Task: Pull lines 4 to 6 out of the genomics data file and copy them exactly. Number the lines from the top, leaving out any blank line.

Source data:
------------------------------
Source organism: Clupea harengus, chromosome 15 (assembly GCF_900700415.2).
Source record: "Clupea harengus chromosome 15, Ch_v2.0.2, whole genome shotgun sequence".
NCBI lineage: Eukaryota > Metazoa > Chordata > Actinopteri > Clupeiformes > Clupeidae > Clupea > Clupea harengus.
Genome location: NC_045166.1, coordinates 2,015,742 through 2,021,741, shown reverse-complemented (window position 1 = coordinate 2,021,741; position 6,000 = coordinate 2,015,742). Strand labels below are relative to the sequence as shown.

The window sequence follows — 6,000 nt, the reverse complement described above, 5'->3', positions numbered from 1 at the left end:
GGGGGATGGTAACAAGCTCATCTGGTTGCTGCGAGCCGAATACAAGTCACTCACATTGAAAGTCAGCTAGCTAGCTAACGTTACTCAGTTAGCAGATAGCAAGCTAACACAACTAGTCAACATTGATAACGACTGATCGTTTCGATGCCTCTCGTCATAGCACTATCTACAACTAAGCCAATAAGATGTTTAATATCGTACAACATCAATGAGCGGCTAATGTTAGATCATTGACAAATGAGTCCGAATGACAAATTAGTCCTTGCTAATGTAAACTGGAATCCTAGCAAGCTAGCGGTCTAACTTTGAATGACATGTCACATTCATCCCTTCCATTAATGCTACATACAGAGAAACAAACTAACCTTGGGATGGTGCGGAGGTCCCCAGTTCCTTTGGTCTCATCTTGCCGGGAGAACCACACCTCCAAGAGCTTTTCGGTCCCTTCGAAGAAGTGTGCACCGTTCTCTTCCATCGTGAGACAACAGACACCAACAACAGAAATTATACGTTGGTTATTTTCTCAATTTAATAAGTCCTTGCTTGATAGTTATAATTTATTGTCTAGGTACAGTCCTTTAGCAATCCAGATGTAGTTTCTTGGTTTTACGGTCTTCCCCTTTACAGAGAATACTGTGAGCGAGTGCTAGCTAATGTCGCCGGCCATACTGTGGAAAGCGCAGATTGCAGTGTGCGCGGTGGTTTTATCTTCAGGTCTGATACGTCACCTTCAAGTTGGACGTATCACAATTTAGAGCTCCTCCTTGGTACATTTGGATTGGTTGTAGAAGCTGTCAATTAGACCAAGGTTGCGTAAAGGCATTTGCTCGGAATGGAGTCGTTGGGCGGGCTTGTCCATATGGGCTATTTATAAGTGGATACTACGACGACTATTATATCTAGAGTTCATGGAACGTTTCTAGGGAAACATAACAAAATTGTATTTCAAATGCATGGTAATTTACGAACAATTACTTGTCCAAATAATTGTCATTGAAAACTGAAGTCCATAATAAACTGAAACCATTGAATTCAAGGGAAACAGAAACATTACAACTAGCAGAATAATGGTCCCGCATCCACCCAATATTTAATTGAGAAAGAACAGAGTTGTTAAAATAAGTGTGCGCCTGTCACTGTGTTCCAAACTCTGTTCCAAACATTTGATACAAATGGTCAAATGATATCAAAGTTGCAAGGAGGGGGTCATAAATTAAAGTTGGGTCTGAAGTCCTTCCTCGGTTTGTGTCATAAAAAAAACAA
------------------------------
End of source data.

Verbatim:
Genome location: NC_045166.1, coordinates 2,015,742 through 2,021,741, shown reverse-complemented (window position 1 = coordinate 2,021,741; position 6,000 = coordinate 2,015,742). Strand labels below are relative to the sequence as shown.

The window sequence follows — 6,000 nt, the reverse complement described above, 5'->3', positions numbered from 1 at the left end:
GGGGGATGGTAACAAGCTCATCTGGTTGCTGCGAGCCGAATACAAGTCACTCACATTGAAAGTCAGCTAGCTAGCTAACGTTACTCAGTTAGCAGATAGCAAGCTAACACAACTAGTCAACATTGATAACGACTGATCGTTTCGATGCCTCTCGTCATAGCACTATCTACAACTAAGCCAATAAGATGTTTAATATCGTACAACATCAATGAGCGGCTAATGTTAGATCATTGACAAATGAGTCCGAATGACAAATTAGTCCTTGCTAATGTAAACTGGAATCCTAGCAAGCTAGCGGTCTAACTTTGAATGACATGTCACATTCATCCCTTCCATTAATGCTACATACAGAGAAACAAACTAACCTTGGGATGGTGCGGAGGTCCCCAGTTCCTTTGGTCTCATCTTGCCGGGAGAACCACACCTCCAAGAGCTTTTCGGTCCCTTCGAAGAAGTGTGCACCGTTCTCTTCCATCGTGAGACAACAGACACCAACAACAGAAATTATACGTTGGTTATTTTCTCAATTTAATAAGTCCTTGCTTGATAGTTATAATTTATTGTCTAGGTACAGTCCTTTAGCAATCCAGATGTAGTTTCTTGGTTTTACGGTCTTCCCCTTTACAGAGAATACTGTGAGCGAGTGCTAGCTAATGTCGCCGGCCATACTGTGGAAAGCGCAGATTGCAGTGTGCGCGGTGGTTTTATCTTCAGGTCTGATACGTCACCTTCAAGTTGGACGTATCACAATTTAGAGCTCCTCCTTGGTACATTTGGATTGGTTGTAGAAGCTGTCAATTAGACCAAGGTTGCGTAAAGGCATTTGCTCGGAATGGAGTCGTTGGGCGGGCTTGTCCATATGGGCTATTTATAAGTGGATACTACGACGACTATTATATCTAGAGTTCATGGAACGTTTCTAGGGAAACATAACAAAATTGTATTTCAAATGCATGGTAATTTACGAACAATTACTTGTCCAAATAATTGTCATTGAAAACTGAAGTCCATAATAAACTGAAACCATTGAATTCAAGGGAAACAGAAACATTACAACTAGCAGAATAATGGTCCCGCATCCACCCAATATTTAATTGAGAAAGAACAGAGTTGTTAAAATAAGTGTGCGCCTGTCACTGTGTTCCAAACTCTGTTCCAAACATTTGATACAAATGGTCAAATGATATCAAAGTTGCAAGGAGGGGGTCATAAATTAAAGTTGGGTCTGAAGTCCTTCCTCGGTTTGTGTCATAAAAAAAACAA